6. Damage bodily tissues and disable the immune system - Microbial toxins are produced by microorganisms; including bacteria and fungi. They promote infection and disease by directly damaging host tissues and by disabling the immune system.
7. Damage cell membranes– Healthy cell membranes are vital for messages to pass throughout the body and for substances to move in and out of cells. Toxins can damage cell membranes and impair normal signalling processes and substance movement. This leads to problems such as messages from vital hormones such as insulin not being passed on, leading to elevated blood sugar and eventually, chronic conditions such as type 2 diabetes.
8. Block receptor sites - As well as damaging cell membranes, toxins can block hormone receptor sites on cells. For example, arsenic blocks thyroid hormone receptor sites, leading to chronic levels of fatigue.
9. Organ damage – Toxins can directly damage vital organs leading to suboptimal function and poor health.
10.Toxic load, storage & accumulation - Toxins can continue to accumulate so that bodily tissues are exposed to much higher doses than environmental concentrations would suggest are present.
Toxic metals, including lead, mercury, cadmium, aluminium and arsenic, are widespread in the environment and often have delayed effects because they accumulate in the body. For example, lead can be sequestered in the bone, replacing calcium, where it has a half-life of 62 years!
Don’t dismay. Just take action.
After reading about the countless way that toxins can cause disease (and these ten are just the tip of the iceberg) and the staggering level of toxins we are likely to encounter every day, it’s normal to feel like throwing your hands up in the air in dismay. All is not lost however - you can do something about it. Take a look at our beautifully simple infographic on How to detoxify your life. Here you’ll find a combination of realistic dietary, lifestyle and nutritional interventions; and the good news is that any one of these simple suggestions can make a huge difference to your current and long-term health. Pin it on your fridge as a gentle daily reminder of these simple suggestions…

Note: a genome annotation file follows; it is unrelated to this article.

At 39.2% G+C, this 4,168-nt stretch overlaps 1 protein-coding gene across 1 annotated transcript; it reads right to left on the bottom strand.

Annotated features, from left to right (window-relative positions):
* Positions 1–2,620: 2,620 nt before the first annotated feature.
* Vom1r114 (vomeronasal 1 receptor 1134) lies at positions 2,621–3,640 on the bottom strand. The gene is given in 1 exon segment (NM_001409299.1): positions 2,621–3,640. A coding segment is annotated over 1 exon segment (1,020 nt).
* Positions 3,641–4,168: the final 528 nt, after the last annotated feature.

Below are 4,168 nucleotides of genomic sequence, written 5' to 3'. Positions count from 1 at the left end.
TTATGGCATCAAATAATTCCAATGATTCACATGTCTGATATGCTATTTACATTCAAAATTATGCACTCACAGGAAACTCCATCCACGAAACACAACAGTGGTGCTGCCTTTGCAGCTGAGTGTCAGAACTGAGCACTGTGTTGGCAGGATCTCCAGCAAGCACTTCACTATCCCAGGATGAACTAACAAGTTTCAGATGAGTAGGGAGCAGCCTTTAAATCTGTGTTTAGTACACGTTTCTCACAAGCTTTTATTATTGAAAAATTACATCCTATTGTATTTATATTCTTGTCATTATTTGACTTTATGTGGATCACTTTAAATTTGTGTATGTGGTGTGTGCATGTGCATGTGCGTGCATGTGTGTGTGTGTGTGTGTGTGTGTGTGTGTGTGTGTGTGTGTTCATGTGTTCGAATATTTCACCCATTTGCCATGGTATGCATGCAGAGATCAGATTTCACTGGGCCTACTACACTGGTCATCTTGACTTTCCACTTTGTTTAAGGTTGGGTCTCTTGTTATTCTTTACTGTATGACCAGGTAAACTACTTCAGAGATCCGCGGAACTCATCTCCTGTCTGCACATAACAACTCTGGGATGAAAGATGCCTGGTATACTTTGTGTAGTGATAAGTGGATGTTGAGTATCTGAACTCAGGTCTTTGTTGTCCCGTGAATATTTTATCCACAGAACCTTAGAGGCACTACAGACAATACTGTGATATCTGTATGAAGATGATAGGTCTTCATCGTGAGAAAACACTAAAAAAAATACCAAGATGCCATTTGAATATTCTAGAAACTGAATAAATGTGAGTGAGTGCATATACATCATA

This website and its content is copyright of Nutri Advanced ©. All rights reserved. See our terms & conditions for more detail.
Most Popular Articles
Learn more about the different types of vitamin C, the different benefits you get from different types, and what you get for spending more on a good supplement.
In this research review article, we take a closer look at a lesser-known natural compound called myo-inositol that has been found to have significant potential to improve many of the prevalent features of PCOS.
Read the top 10 reasons that kids should have plenty of Omega-3- an essential fatty acid- including for depression, brain function, sleep & reading/maths skills.